transformers and a more classic grounded design. The feedback
on floating outputs is very tricky and always unstable during gear
swaps. By partially floating the outputs, a stable design
was possible but the advantages in sound of the floating outputs
remain. The Zen Triodes all used a floating output design
which gives them more air a detail and enhances imaging. This
is a feature we couldn't afford to loose.
feedback circuit in parallel with the cathode of the input stage
is a 15.6K reference to ground for the output transformer.
At the same time a parallel reference to ground can
be seen through the impedance of the secondary plus 4.7 ohms.
This is a fairly esoteric reference that works in harmony
with the feedback circuit. The feedback circuit is carefully
voiced to keep the output stage linear at any point in it's adjustment
window. There is one for each channel that allow you to fine
tune the feedback on the fly for any given recording, although the
most common use is to find that magic spot where the amp becomes
synergistic with a given set of speakers and then leave it there.
the output design, switch A ties both semi-floating secondaries
together with a series resistance between each coil of 9.4 ohms
(4.7 x 2). This modifies the ground reference further and
allows both channels to become actively aware of each other. The
resulting channel to channel synergy is something impressively special
that only the Taboo can accomplish when in "Lucid" mode.
of the semi-floating output design the input sensitivity is around
2.5 to 3 volts if a 12AX7 is used and that is the stock factory
tube shipped with the amps. This means unlike the Triode amps
that can all be run to clipping with no preamp, the Taboo can not
be clipped with the standard 2 volts of most CD players. If
you have speakers that are 94 dB or higher it is likely that you
would still have plenty of volume even without using all of the
available power from the amp. Of course many modified CD players
and DACs have higher than 2 volt output levels so if you have one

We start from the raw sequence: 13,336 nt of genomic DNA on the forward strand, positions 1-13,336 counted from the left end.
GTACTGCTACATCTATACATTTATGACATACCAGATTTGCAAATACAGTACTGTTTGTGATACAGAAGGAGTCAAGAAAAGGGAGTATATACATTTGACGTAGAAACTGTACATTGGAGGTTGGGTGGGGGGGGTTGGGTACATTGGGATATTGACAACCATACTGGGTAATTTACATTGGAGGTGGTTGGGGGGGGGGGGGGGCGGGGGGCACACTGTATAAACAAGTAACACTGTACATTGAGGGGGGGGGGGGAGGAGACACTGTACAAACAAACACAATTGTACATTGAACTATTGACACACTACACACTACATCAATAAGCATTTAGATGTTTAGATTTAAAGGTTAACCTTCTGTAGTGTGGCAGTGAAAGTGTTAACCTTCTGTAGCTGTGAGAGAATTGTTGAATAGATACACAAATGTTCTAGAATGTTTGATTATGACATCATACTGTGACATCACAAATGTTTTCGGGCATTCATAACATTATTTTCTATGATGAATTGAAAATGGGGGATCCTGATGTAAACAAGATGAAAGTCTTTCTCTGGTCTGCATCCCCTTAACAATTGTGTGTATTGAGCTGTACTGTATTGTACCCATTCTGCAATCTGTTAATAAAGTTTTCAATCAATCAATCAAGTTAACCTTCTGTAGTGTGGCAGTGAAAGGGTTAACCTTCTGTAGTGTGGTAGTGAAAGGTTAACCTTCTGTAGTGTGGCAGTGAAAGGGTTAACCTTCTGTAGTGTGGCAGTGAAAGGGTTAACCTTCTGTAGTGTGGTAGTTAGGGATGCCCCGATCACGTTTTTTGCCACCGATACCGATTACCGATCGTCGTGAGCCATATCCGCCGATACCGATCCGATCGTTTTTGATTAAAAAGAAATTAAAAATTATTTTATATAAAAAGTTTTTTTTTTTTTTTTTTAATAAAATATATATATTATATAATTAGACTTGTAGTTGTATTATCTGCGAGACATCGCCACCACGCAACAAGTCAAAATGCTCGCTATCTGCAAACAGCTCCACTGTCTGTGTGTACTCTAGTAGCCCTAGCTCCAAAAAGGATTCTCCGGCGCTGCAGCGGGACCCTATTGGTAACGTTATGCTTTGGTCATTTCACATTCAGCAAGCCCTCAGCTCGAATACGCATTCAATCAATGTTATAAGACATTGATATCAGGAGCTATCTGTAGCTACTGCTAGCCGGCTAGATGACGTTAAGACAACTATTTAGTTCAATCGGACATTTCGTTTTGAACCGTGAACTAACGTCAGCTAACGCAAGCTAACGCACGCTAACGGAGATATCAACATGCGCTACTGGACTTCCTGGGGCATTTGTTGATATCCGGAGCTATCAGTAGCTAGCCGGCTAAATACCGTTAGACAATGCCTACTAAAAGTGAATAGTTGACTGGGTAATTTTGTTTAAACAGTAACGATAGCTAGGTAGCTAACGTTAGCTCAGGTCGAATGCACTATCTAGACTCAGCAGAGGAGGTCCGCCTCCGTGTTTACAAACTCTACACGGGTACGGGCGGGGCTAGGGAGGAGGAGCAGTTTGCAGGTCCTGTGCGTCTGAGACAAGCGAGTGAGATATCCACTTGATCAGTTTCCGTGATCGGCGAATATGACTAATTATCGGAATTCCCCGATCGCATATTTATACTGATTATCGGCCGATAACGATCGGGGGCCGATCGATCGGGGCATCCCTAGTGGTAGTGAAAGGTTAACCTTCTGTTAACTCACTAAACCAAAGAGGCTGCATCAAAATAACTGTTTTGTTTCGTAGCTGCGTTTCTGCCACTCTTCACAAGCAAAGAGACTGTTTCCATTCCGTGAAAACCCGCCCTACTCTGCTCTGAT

you would not need a preamp regardless of speaker efficiency.
said that, the Taboo was designed in harmony with out latest preamp
called the SE84CSP and the two together are very synergistic and
flexible. They also match in appearance so they look like
they belong together. Adding the CSP to your Taboo will bring
out the best in the amplifier. Increased weight, dynamics,
tone and image are just some of the benefits of using a great tube
preamp with the Taboo.
power supply in the Taboo features a buffered choke fed from a 5Y3GT
recitifer that is actually matches the output transformers because
it is one. The secondary is open. This improved power
supply creates the quietest amp we've ever produced with the average
AC hum being less than 0.4mv with virtually no noise. This
is particularaly impressive on high efficiency speakers of 96dB
on up because with this amp, you'll have to check to see if the
amp is even on when you place your ear in front of the speaker.
The amp itself runs noticably cooler than it's Triode sisters
and is no harder on tubes.
the Taboo, the SV83's used in our Triode amps sound very good. Glass
smooth with great micro detail. A good pair of EL84's have
more spank and presence. The difference between the two is
fairly large while on the Triode amps the difference is only
nominal. A 12AX7 input stage is used in the Taboo instead
of the 6922/6DJ8's used in our Triode amps. The 12AX7 is better
suited for this application both in voltage swing and in signature.
It is also perhaps the most popular preamp tube ever made
with excellent variety and availability for tube rollers.
can't imagine anyone not being impressed with this amp, especially
on high resolution high efficiency speakers. Even the hardcore
among you with high dollar treasures are sure to be subtilly itimidated
by this amplifier's incredible sound. I know it does it for